Embracing our children’s uniqueness
Not only does our higher mind, or ‘super consciousness’ know we are here to experience the most joy that we can, it also knows exactly how best we can each accomplish that. And this is as unique for us as individuals, as our DNA. The moment we listen to someone else’s version of what we should be doing above our own version, we ignore our own higher mind, which is the only thing that ever knows what is best for us on an individual level. Doing this will always put limitations on the amount of joy we can experience in our lives.
From early on in life, we generally have to learn to comply. We have to fit into a family, into a classroom, into a job role. If our face doesn’t naturally fit in those places, most of us change it to feel comfortable. Only then can we feel acceptable to those around us. And this is where I finally get to the story of what happened with Kitty.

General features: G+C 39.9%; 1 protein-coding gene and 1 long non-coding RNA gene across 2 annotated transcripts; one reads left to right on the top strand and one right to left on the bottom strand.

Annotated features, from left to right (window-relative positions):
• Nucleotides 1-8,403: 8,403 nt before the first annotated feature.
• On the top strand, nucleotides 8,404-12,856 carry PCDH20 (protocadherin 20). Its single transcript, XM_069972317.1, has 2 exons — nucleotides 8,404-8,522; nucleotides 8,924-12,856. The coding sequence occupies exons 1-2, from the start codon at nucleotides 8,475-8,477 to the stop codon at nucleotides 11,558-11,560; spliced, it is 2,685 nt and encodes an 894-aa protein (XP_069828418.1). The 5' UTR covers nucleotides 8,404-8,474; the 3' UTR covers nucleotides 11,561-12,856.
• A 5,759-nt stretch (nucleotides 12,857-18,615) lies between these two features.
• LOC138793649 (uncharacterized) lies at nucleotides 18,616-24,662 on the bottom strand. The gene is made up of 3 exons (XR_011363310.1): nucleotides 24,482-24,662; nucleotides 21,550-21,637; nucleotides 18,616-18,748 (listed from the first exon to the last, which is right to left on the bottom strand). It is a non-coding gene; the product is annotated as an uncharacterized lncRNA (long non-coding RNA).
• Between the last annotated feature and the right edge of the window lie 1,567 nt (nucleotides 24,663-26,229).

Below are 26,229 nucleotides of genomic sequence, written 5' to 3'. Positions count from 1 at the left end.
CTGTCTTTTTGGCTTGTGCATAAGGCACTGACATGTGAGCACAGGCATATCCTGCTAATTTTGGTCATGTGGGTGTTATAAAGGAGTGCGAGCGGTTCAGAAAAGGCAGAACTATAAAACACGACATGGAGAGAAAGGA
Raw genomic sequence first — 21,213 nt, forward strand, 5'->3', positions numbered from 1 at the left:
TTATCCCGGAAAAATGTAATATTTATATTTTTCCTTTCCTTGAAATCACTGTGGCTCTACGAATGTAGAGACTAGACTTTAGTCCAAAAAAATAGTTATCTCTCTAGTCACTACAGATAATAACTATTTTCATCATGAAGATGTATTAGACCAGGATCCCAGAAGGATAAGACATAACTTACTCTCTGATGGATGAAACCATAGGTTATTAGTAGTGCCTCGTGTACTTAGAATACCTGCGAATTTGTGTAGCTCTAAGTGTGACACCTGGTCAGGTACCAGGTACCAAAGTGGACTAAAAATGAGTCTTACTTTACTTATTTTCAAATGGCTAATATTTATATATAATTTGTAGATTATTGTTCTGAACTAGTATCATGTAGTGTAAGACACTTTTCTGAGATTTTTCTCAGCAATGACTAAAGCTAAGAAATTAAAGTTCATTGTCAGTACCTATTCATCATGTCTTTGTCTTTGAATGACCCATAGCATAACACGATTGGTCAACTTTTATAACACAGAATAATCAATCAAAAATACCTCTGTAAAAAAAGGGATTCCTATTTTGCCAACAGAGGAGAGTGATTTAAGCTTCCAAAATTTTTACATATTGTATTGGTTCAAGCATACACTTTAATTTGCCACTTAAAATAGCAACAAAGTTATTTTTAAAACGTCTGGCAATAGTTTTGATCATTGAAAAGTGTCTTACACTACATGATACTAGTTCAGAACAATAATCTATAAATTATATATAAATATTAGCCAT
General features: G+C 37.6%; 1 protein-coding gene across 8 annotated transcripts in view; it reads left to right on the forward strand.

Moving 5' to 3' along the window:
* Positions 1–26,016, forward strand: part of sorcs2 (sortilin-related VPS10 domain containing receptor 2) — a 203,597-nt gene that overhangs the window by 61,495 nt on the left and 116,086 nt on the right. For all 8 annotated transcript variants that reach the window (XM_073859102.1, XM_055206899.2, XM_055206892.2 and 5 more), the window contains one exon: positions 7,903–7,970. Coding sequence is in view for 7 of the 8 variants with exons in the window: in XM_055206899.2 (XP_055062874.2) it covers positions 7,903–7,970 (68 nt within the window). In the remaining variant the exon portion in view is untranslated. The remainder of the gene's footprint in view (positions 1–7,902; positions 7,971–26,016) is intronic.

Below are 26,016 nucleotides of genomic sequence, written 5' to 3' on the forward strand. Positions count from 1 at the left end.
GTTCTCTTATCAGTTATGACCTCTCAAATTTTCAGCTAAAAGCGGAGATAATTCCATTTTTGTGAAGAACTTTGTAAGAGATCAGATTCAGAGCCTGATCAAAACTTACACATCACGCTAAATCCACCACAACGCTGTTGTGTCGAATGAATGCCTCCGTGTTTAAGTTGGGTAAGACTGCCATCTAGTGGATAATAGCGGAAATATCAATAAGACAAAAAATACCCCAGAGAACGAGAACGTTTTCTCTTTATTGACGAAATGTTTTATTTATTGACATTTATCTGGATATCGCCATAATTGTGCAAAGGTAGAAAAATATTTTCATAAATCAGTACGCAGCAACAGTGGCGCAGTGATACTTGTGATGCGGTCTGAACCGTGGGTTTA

On this particular day, despite my commitment to parent ‘consciously’, I found myself experiencing some conflict between my new values and my old values which, as I said, were based on a ‘traditional’ parenting approach. I was that person with a list of 20 mealtime rules and a ‘naughty step’ where you’d go to ‘think about things’. I’m not proud to share that I used to be someone who needed their word to be heeded in order to feel respected.